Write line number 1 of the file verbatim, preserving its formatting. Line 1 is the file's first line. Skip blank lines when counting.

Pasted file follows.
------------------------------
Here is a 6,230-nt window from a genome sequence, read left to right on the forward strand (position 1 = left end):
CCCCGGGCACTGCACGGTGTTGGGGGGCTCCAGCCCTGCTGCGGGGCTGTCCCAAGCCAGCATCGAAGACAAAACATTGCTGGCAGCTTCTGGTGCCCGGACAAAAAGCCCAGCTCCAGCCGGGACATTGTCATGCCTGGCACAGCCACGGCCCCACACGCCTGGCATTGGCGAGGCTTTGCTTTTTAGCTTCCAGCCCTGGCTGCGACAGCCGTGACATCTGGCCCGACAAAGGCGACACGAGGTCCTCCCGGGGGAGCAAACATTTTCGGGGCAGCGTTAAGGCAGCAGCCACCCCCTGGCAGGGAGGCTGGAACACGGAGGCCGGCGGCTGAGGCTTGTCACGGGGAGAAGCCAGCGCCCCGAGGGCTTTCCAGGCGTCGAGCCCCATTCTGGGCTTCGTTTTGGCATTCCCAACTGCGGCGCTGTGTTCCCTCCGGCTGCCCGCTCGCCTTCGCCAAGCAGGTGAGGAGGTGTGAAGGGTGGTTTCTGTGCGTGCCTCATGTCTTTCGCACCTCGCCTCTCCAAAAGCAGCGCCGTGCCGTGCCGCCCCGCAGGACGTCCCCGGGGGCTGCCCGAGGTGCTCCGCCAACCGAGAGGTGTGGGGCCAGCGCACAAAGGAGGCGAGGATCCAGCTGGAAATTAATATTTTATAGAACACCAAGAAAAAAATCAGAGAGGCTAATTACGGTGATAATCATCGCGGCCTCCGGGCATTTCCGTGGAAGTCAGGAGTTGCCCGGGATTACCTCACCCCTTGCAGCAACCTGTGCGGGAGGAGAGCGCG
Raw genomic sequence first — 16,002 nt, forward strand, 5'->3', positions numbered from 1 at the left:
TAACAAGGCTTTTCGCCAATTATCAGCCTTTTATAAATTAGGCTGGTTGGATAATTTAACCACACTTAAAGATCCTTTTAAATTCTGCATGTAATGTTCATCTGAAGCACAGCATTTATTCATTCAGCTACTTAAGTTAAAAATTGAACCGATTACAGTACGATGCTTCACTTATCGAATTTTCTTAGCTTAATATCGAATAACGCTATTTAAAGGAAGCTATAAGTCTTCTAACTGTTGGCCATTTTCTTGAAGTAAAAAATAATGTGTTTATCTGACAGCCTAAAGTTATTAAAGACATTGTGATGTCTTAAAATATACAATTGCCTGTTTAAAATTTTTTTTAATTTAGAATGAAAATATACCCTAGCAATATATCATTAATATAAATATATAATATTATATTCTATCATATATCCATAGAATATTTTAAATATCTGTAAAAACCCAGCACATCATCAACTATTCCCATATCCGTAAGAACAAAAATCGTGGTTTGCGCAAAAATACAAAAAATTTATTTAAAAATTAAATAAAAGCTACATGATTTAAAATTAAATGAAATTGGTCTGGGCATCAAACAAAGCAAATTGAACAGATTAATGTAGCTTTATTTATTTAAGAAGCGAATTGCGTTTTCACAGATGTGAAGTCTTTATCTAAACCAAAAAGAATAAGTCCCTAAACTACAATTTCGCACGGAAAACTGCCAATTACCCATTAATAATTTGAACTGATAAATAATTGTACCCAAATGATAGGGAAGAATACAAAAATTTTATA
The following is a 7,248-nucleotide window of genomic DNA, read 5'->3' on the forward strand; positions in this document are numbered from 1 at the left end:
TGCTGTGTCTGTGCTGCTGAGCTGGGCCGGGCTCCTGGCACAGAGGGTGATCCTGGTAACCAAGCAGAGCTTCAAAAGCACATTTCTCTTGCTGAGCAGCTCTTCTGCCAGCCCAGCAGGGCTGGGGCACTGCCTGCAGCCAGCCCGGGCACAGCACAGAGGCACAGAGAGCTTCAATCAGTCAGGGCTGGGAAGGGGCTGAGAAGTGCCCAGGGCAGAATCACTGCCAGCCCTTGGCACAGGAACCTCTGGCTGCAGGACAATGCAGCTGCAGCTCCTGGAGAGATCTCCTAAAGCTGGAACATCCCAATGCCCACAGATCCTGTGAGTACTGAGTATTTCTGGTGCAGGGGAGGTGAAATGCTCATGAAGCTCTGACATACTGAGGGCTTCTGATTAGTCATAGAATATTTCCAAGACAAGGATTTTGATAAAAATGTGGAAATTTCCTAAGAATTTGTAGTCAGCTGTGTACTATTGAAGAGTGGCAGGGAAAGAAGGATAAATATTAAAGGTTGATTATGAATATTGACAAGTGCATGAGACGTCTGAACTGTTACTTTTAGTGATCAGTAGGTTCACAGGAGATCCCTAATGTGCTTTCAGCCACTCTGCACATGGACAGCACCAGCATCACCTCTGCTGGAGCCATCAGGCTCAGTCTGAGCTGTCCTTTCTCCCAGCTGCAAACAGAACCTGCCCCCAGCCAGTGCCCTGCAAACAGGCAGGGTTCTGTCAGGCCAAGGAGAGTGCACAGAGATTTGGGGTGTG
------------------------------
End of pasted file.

Here is a 6,230-nt window from a genome sequence, read left to right on the forward strand (position 1 = left end):